Putting hard-earned money in the stock market can make some people nervous.
It’s well known that a correction can occur at any time, and the fear of market crashes can make even the most seasoned investors to make questionable decisions.
While it’s true that putting your money on the line is never easy, the historical record of the stock market is virtually irrefutable: U.S. markets have consistently performed over long holding periods, even going back to the 19th century.
Market Performance (1872-2018)
Today’s animation comes to us from The Measure of a Plan, and it shows the performance of the U.S. market over different rolling time horizons using annualized returns.
Note: The animation uses real total returns from the S&P Composite Index from 1872 to 1957, and then the S&P 500 Index from 1957 onwards. Data has been adjusted for reinvestment of dividends as well as inflation.
Using just one-year intervals of time, the market can be a crapshoot. Unfortunately, if you were to just choose a one-year period at random, there would be a significant chance of losing money.
However, as the timeframes get longer – the animation goes to 5-year, 10-year, and then 20-year rolling periods – the frequency of losses rapidly decreases. By the time you get to the 20-year windows, there isn’t a single instance in which the market had a negative return.
Why Time Matters
Over 146 years of data, the chance of seeing negative returns for any given year is about 31%.
That fact in itself is quite alarming, but even more important to note is the distribution of returns in those down years. As you can see in the following chart also from The Measure of a Plan, it’s not uncommon for a down year to skew in the high negatives, just as it did during the crisis of 2008:
According to the data, there have been 10 individual years where the market has lost upwards of 20% – and while those off years are greatly outnumbered by the years with positive returns, it makes it clear that timeframe matters.
Past performance obviously doesn’t guarantee future results, but the historical track record in this case is quite robust.
Long-term investors can see that as long as their time horizon is measured in the decades, you can take the odds of making money in the stock market to the bank.
COVID-19 Crash: How China’s Economy May Offer a Glimpse of the Future
China has seen a severe economic impact from COVID-19, and it may be a preview of what’s to come for countries in the early stages of the outbreak.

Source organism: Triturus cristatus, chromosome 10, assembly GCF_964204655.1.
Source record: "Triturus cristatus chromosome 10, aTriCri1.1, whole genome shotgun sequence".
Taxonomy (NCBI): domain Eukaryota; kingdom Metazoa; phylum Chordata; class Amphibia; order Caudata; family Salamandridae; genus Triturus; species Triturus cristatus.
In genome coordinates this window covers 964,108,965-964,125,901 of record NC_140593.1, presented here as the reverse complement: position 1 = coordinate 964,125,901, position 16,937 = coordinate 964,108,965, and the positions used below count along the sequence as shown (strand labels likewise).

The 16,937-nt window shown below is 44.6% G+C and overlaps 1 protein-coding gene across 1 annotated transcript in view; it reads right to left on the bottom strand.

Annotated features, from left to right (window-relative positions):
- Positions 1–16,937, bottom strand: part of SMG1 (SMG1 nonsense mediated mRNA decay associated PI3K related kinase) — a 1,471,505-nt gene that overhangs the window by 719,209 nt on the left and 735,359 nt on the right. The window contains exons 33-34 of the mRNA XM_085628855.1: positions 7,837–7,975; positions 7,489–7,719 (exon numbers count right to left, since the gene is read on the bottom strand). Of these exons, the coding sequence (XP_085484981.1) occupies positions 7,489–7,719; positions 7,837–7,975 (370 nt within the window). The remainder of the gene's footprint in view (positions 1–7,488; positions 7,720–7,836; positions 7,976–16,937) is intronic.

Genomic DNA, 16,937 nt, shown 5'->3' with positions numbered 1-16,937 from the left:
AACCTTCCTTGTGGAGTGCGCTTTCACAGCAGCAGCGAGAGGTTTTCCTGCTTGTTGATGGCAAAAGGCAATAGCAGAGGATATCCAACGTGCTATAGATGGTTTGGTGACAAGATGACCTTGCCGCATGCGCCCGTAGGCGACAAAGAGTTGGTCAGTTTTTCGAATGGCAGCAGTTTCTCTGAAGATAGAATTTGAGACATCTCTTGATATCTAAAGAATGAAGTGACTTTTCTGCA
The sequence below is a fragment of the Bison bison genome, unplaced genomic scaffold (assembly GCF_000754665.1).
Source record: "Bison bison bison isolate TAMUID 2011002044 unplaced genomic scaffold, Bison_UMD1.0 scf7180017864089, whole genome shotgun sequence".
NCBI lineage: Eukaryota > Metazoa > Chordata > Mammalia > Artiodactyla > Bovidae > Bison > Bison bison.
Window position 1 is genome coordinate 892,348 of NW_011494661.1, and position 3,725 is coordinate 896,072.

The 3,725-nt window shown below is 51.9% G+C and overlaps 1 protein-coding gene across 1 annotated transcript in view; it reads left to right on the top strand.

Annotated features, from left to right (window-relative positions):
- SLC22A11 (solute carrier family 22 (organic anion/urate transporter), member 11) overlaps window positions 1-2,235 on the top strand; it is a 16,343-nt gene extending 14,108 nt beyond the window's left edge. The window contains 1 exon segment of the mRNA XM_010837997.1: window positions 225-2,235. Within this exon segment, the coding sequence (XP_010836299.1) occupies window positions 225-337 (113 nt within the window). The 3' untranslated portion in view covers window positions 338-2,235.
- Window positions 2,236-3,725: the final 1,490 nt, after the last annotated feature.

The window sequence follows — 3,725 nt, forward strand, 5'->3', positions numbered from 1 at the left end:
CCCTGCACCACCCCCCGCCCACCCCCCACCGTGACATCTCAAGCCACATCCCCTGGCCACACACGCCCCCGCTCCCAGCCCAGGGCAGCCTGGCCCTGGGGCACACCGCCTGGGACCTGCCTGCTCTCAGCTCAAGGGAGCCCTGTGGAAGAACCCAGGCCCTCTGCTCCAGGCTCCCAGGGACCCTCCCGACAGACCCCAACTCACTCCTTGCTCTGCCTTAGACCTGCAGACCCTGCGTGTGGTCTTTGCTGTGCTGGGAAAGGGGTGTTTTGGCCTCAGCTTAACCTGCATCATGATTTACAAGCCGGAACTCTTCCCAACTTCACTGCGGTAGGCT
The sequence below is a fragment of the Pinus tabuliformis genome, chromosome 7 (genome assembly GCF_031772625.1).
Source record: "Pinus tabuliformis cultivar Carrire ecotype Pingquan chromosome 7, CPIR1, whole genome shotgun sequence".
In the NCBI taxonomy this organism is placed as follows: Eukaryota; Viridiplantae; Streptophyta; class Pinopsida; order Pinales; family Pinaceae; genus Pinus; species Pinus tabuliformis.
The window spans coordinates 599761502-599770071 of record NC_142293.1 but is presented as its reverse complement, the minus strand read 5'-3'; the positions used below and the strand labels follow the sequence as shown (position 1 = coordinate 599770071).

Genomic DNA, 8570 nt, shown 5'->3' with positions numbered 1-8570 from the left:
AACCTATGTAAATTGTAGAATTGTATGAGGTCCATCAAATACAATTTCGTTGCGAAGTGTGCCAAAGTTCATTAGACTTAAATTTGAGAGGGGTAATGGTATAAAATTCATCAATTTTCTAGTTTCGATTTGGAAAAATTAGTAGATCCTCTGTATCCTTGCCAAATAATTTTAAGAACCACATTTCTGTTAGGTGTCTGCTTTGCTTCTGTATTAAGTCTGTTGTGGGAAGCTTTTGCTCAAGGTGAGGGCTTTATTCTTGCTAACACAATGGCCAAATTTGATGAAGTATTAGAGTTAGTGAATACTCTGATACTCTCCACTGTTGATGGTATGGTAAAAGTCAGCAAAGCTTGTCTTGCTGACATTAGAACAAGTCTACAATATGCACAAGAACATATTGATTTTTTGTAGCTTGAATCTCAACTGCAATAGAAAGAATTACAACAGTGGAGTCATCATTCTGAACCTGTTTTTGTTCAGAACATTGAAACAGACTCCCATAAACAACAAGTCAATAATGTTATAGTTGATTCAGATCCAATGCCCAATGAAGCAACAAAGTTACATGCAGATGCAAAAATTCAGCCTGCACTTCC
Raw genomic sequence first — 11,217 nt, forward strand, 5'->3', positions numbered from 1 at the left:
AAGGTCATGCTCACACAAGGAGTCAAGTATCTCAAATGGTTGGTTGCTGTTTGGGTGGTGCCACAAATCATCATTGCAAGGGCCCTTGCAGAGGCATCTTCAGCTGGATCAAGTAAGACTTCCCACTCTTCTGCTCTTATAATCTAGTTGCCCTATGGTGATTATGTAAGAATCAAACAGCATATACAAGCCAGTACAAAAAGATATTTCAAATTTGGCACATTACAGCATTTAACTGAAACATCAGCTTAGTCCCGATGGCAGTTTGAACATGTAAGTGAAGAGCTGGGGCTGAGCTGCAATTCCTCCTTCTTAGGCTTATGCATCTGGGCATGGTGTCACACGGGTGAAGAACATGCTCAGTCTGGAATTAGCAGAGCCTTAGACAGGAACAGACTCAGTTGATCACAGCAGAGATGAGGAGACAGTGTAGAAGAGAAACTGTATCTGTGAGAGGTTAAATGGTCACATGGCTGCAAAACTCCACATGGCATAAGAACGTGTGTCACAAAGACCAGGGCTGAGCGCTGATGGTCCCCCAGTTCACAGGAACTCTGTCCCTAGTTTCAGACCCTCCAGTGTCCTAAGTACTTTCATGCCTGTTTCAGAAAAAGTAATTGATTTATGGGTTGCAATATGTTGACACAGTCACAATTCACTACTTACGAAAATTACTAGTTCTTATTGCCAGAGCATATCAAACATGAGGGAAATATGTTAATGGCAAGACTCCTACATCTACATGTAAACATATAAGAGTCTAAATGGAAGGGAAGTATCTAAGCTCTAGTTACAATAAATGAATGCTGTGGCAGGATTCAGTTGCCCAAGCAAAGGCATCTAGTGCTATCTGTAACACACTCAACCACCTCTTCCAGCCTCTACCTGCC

The Economic Impact of COVID-19
China, once the epicenter of the COVID-19 pandemic, appears to be turning a corner. As the number of reported local transmission cases hovers near zero, daily life is slowly returning to normal. However, economic data from the first two months of the year shows the damage done to the country’s finances.
Today’s visualization outlines the sharp losses China’s economy has experienced, and how this may foreshadow what’s to come for countries currently in the early stages of the outbreak.
A Historic Slump
The results are in: China’s business activity slowed considerably as COVID-19 spread.
|Economic Indicator||Year-over-year Change (Jan-Feb 2020)|
|Investment in Fixed Assets*||-24.5%|
|Value of Exports||-15.9%|
*Excluding rural household investment
As factories and shops reopen, China seems to be over the initial supply side shock caused by the lockdown. However, the country now faces a double-headed demand shock:
- Domestic demand is slow to gain traction due to psychological scars, bankruptcies, and job losses. In a survey conducted by a Beijing financial firm, almost 65% of respondents plan to “restrain” their spending habits after the virus.
- Overseas demand is suffering as more countries face outbreaks. Many stores are closing up shop and/or cancelling orders, leading to an oversupply of goods.
With a fast recovery seeming highly unlikely, many economists expect China’s GDP to shrink in the first quarter of 2020—the country’s first decline since 1976.
Danger on the Horizon
Are other countries destined to follow the same path? Based on preliminary economic data, it would appear so.